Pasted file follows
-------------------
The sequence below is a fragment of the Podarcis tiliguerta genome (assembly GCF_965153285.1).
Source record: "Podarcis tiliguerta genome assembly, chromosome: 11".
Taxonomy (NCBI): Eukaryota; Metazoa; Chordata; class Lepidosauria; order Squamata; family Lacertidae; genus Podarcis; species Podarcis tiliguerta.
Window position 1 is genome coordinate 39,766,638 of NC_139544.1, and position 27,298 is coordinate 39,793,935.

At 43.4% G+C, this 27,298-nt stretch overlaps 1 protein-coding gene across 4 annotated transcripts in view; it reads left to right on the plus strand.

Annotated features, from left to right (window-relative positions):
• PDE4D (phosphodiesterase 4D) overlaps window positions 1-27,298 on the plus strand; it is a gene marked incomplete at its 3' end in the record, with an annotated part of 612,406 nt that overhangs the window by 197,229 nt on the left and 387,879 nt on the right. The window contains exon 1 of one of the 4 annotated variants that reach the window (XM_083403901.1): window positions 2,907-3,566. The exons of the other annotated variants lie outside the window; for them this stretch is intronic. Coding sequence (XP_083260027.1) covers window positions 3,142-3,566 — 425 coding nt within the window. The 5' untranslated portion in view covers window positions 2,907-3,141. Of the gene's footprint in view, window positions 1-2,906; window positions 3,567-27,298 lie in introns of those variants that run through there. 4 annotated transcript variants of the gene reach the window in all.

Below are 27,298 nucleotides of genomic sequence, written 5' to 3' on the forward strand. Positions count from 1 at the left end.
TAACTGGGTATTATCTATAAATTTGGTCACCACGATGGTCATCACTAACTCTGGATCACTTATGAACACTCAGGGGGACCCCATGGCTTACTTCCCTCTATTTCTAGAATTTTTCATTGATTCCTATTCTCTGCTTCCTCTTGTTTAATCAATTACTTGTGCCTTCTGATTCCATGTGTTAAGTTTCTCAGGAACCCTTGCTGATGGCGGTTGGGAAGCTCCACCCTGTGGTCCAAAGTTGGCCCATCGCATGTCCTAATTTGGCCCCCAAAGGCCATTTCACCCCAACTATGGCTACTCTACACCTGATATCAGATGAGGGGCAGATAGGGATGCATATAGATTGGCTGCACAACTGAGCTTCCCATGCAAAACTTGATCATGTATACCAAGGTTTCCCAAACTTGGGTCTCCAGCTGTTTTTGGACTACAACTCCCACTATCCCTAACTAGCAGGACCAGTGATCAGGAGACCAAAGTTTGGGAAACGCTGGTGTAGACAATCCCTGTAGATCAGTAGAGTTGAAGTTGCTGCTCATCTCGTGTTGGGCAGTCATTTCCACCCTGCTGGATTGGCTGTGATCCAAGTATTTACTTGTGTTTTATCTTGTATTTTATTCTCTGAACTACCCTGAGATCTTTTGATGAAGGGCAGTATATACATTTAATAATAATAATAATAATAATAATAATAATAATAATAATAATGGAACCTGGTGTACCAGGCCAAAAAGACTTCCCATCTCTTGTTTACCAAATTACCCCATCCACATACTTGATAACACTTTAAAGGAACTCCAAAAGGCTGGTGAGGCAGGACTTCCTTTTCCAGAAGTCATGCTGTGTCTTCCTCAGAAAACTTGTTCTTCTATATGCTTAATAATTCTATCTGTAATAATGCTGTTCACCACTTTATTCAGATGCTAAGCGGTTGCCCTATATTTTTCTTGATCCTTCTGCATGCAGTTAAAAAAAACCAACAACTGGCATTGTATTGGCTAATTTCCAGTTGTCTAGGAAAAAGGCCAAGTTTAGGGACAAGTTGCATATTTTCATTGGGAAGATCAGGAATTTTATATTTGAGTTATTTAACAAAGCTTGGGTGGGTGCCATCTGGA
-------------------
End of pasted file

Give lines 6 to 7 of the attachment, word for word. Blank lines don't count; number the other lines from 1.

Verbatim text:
Annotated features, from left to right (window-relative positions):
• PDE4D (phosphodiesterase 4D) overlaps window positions 1-27,298 on the plus strand; it is a gene marked incomplete at its 3' end in the record, with an annotated part of 612,406 nt that overhangs the window by 197,229 nt on the left and 387,879 nt on the right. The window contains exon 1 of one of the 4 annotated variants that reach the window (XM_083403901.1): window positions 2,907-3,566. The exons of the other annotated variants lie outside the window; for them this stretch is intronic. Coding sequence (XP_083260027.1) covers window positions 3,142-3,566 — 425 coding nt within the window. The 5' untranslated portion in view covers window positions 2,907-3,141. Of the gene's footprint in view, window positions 1-2,906; window positions 3,567-27,298 lie in introns of those variants that run through there. 4 annotated transcript variants of the gene reach the window in all.